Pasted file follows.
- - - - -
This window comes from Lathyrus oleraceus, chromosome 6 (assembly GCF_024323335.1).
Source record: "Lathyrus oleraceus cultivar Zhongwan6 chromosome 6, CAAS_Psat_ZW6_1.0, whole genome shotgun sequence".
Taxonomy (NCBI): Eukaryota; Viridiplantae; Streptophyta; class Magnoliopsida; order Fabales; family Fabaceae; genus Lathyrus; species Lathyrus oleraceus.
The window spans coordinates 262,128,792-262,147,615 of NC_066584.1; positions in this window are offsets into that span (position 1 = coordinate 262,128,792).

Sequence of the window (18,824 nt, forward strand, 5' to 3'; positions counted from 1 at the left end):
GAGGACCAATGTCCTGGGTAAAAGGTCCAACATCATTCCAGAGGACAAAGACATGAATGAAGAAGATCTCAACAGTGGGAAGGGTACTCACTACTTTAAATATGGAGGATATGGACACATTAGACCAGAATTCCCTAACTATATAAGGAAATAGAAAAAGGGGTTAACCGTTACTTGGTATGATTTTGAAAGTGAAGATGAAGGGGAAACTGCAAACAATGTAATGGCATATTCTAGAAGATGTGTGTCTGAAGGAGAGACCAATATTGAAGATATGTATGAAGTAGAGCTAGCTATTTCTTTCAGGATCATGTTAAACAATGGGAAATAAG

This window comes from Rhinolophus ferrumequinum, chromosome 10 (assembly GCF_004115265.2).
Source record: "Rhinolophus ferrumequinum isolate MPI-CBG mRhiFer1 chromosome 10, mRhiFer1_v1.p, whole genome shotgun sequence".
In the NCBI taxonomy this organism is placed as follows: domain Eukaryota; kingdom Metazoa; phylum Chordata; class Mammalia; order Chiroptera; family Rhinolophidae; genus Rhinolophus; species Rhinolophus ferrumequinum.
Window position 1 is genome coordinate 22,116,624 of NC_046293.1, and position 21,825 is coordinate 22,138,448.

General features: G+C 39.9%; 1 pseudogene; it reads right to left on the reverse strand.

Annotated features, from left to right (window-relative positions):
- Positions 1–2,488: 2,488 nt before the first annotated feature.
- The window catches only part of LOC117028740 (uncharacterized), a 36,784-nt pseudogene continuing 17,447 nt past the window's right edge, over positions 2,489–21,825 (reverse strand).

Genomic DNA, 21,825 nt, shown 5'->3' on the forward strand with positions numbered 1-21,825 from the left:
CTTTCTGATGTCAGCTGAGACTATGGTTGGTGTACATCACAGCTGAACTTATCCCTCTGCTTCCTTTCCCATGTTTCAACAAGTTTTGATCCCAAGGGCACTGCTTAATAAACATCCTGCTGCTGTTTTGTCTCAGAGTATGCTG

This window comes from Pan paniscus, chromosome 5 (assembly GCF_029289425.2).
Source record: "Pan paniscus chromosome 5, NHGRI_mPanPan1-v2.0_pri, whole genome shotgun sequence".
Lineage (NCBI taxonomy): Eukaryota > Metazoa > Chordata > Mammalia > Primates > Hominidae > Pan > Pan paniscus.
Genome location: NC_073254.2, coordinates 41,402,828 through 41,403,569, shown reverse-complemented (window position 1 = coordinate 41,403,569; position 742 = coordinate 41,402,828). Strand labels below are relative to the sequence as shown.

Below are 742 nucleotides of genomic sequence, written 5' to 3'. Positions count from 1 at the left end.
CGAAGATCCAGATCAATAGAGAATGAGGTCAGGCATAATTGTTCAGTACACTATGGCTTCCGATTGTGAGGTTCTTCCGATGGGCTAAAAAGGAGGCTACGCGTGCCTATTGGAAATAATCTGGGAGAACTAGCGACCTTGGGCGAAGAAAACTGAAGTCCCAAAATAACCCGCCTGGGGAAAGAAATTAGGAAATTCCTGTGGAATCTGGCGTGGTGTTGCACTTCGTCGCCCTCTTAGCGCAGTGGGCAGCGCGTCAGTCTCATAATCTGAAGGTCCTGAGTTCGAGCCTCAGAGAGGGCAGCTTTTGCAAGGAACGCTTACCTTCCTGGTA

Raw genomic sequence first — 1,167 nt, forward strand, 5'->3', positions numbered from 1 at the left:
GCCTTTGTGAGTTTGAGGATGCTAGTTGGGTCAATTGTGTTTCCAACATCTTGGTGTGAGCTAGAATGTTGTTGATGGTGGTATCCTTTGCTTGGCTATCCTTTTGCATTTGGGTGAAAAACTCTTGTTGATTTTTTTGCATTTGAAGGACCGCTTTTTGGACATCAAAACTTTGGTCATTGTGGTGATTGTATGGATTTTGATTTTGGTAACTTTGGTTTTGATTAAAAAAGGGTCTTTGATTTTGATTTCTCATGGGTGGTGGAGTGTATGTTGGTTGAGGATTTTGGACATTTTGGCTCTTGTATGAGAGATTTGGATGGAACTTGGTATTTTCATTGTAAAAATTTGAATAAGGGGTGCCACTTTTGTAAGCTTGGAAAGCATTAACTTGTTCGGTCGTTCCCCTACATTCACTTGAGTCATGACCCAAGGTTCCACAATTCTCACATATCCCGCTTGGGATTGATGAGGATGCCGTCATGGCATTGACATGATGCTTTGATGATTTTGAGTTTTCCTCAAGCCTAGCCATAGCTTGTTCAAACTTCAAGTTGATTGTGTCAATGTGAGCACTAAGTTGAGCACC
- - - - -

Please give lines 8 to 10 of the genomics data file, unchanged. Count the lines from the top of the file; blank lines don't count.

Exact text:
Source record: "Rhinolophus ferrumequinum isolate MPI-CBG mRhiFer1 chromosome 10, mRhiFer1_v1.p, whole genome shotgun sequence".
In the NCBI taxonomy this organism is placed as follows: domain Eukaryota; kingdom Metazoa; phylum Chordata; class Mammalia; order Chiroptera; family Rhinolophidae; genus Rhinolophus; species Rhinolophus ferrumequinum.
Window position 1 is genome coordinate 22,116,624 of NC_046293.1, and position 21,825 is coordinate 22,138,448.